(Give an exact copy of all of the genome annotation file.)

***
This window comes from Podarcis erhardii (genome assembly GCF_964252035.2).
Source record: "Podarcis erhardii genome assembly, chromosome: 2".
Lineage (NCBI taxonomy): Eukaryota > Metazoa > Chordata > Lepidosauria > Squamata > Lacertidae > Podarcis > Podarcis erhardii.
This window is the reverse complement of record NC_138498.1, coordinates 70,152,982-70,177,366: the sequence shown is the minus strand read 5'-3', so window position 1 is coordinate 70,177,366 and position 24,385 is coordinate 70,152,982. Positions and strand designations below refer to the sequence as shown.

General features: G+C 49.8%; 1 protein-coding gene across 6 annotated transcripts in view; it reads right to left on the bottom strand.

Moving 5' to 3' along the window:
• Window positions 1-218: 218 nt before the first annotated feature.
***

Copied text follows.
This window comes from Podarcis erhardii (genome assembly GCF_964252035.2).
Source record: "Podarcis erhardii genome assembly, chromosome: 2".
Lineage (NCBI taxonomy): Eukaryota > Metazoa > Chordata > Lepidosauria > Squamata > Lacertidae > Podarcis > Podarcis erhardii.
This window is the reverse complement of record NC_138498.1, coordinates 70,152,982-70,177,366: the sequence shown is the minus strand read 5'-3', so window position 1 is coordinate 70,177,366 and position 24,385 is coordinate 70,152,982. Positions and strand designations below refer to the sequence as shown.

General features: G+C 49.8%; 1 protein-coding gene across 6 annotated transcripts in view; it reads right to left on the bottom strand.

Moving 5' to 3' along the window:
• Window positions 1-218: 218 nt before the first annotated feature.